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Sheikh Ahmad Hendricks

Tasawwuf is a crucial aspect of our Deen and I am privileged to have this opportunity to share my insights and understandings of it, small as it may be, with you the reader. It is common in our time to hear people complaining about a lack of meaning in their lives. Everywhere people are looking for “something” to overcome this inner vacuum. A powerful need is felt to restore the imbalances which usually accompanies the relentless pursuit to satisfy material needs. Now what has all of this to do with Tasawwuf you might as well ask.

The truth is Tasawwuf, or the lack of it, has everything to do with this crisis. Tasawwuf is the life blood of this Din. It runs through our bodies. Loss of blood, as it happens when someone is seriously injured, will lead to the death of the body. This point is easily grasped if you bear in mind the following comments.

The Din comprises of three distinct aspects. This is clearly indicated by the answer of the Nabi, may Allah’s peace and blessings be upon him, to the questions put to him by the Archangel Jibril. ‘Umar, may Allah be pleased with him, relates that on a certain day a stranger appeared in Medina, dressed in white clothes without any sign of travelling evident on him. The stranger came to the Nabi, may Allah’s peace and blessings be upon him, and sat in front of him. The man placed his knees against the knees of the Nabi and asked, “What is Islam?” The Prophet, may Allah’s peace and blessings be upon him, replied, “To bear witness that there is no god except Allah and that Muhammad is his messenger, to perform Salah, to give Zakah, to fast the month of Ramadaan and perform Hajj”. The stranger replied, “You have spoken the truth”. He then asked again, “What is Iman?”, and the Nabi answered, “To believe in Allah, and His angels, and His books, and His Messengers, and in the Day of Judgement, and to believe that both good and evil is by the Decree of Allah.” The stranger replied. “You have spoken the truth.” The stranger then asked again, “ And what is Ihsan”, the Nabi, may Allah’s peace and blessings be upon him, replied, “To worship Allah as if you see Him, and if you do not see Him then know that He sees you.” The man then again said, “You have spoken the truth.” The stranger, after another question or two, finally departed leaving the companions completely dazed at this encounter. Who is this man and who gave him the authority to say to the Nabi, may Allah’s peace and blessings be upon him, “You have spoken the truth after each reply?” ‘Umar, may Allah bless him, built up the courage to enquire about all of this and the Nabi, may Allah’s peace and blessing be upon him, said:”That was Jibril who came to teach you your Din.” [Narrated by Imam Bukhari]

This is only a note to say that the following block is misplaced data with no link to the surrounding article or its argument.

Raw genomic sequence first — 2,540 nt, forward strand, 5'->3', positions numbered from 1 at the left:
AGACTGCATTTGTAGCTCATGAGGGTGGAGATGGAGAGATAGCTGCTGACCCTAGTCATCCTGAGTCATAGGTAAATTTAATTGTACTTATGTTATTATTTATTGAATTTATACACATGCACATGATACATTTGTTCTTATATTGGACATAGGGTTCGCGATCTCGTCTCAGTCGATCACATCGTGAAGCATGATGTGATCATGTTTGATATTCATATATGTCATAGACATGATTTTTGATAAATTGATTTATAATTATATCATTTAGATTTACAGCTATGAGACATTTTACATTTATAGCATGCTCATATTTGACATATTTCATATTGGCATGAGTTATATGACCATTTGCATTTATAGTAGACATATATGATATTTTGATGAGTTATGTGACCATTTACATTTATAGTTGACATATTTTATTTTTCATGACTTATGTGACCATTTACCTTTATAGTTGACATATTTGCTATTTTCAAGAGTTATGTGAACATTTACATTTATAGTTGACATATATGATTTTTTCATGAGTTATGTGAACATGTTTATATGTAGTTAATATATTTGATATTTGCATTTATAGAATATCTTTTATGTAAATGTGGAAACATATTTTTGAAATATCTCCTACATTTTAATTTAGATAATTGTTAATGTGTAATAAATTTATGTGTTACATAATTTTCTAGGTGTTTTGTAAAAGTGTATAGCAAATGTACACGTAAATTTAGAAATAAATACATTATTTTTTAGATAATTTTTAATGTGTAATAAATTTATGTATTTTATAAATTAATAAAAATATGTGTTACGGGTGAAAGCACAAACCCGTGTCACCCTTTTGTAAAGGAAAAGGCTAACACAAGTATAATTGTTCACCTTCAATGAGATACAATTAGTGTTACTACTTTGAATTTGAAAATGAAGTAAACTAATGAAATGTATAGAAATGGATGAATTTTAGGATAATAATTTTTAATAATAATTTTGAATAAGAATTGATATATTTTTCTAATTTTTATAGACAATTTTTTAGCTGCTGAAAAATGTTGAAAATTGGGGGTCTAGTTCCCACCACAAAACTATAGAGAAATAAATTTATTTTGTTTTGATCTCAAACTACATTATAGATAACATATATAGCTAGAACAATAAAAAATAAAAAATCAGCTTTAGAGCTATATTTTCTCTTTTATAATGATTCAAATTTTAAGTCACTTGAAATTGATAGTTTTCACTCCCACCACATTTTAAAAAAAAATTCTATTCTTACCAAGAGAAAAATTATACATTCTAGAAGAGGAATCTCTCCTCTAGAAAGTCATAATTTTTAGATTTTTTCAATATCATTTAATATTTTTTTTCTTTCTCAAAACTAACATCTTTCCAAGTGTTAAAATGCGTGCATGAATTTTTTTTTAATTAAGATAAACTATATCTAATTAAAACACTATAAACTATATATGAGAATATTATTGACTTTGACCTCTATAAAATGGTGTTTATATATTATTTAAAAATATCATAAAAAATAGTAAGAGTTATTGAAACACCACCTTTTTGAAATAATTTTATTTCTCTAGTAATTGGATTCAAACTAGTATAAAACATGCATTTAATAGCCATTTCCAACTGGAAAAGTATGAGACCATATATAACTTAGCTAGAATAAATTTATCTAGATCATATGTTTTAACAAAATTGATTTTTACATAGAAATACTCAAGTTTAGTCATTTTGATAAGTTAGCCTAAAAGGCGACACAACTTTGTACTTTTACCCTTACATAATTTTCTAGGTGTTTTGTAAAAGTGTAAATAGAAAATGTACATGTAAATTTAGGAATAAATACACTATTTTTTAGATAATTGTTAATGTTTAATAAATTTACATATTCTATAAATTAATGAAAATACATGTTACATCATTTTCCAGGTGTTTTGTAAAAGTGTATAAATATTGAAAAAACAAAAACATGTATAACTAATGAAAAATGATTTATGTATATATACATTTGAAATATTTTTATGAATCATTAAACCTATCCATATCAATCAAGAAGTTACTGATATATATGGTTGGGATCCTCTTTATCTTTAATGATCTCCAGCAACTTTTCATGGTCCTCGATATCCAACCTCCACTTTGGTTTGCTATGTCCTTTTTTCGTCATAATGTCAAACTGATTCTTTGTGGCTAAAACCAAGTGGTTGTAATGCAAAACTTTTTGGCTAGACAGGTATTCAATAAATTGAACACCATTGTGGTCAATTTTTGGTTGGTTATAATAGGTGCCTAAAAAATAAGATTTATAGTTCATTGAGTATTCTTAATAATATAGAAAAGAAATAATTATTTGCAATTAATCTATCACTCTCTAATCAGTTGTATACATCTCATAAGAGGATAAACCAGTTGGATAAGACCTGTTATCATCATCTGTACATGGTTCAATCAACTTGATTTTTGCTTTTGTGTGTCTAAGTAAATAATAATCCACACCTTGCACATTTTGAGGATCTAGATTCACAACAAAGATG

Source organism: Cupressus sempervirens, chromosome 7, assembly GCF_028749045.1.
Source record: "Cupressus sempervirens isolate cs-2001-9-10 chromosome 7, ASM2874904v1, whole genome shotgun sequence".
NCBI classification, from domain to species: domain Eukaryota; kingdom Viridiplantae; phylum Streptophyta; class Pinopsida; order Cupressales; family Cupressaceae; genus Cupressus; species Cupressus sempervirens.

From this hadith it is apparent that the Din has three basic components, Islam, Imaan and Ihsan. We can compare these three elements to the tree parts of an egg. Islam, the open observable practises of the Din, corresponds to the hard outer protective shell of the egg. Iman, which is the basic beliefs and world-view of the Din, corresponds to the white unseen part of the egg. And finally Ihsan corresponds to the yolk of the egg, its heart and from which eventually a life will evolve. ‘Ihsan’, if you look carefully at the Nabi’s words, has two aspects;
Mushahadah, or spiritual vision, or the inward vision of Allah. We are, indeed instructed to worship Allah as if we see Him. The crucial question here is how does one do that. Why is mushahadah also called shuhud by some scholars. And how does one attain to that high darajah. How does one develop the ability “to worship Allah as if you see Him”,
Muraqabah, or awareness that Allah sees us, every moment of our lives and in every place we might be. It is wajib in terms of the hadith we quoted above, it is incumbent on every Muslim to develop this awareness or rather this knowledge, “and if you do not see Him, know that He sees you.”

Let me summarise all of this. The first aspect, the outer practises of the Din, is covered and dealt with in books of Fiqh, and the second aspect, the belief system of our Din, I studied in the books of Tawhid or ‘Ilm al-kalam. And finally Ihsan to become a reality and part of us as Muslims, is the subject of Tasawwuf, Shaykh M. Amin al Kurdi gives the following definition of Tasawwuf in his great book “The Enlightment of the hearts”; “It is the knowledge of the praiseworthy and blameworthy traits of the self, of the methods of purifying it of the blameworthy and embellishing it with the praiseworthy ones, and knowledge of the methods of travelling to Allah and of fleeing to Him.” [Al-Kurdi, A.Kitab tanwir al qulub. P.438]

So Tasawwuf deals with the ethics, morals and character traits that are as obligatory for us to have, as salaah is obligatory on us. The anti-Tasawwuf mutterings one often hears in certain quarters is utterly bizarre. The Din will be like an empty egg-shell or like a dead corpse drained of its blood without Tasawwuf. In our time it is precisely this emptiness and the loneliness that comes with spiritual estrangement that is seeping through society as we are consumed by our material pursuits. It is therefore crucial for every Muslim to understand this subject and more importantly to practise it under the tutelage and guidance of an appropriate Ustadh.

1. Jami’ al-Sahih – Imam Ismail al-Bukhari
2. Tanwir al-Qulub – Shaykh M. Amin al-Kurdi

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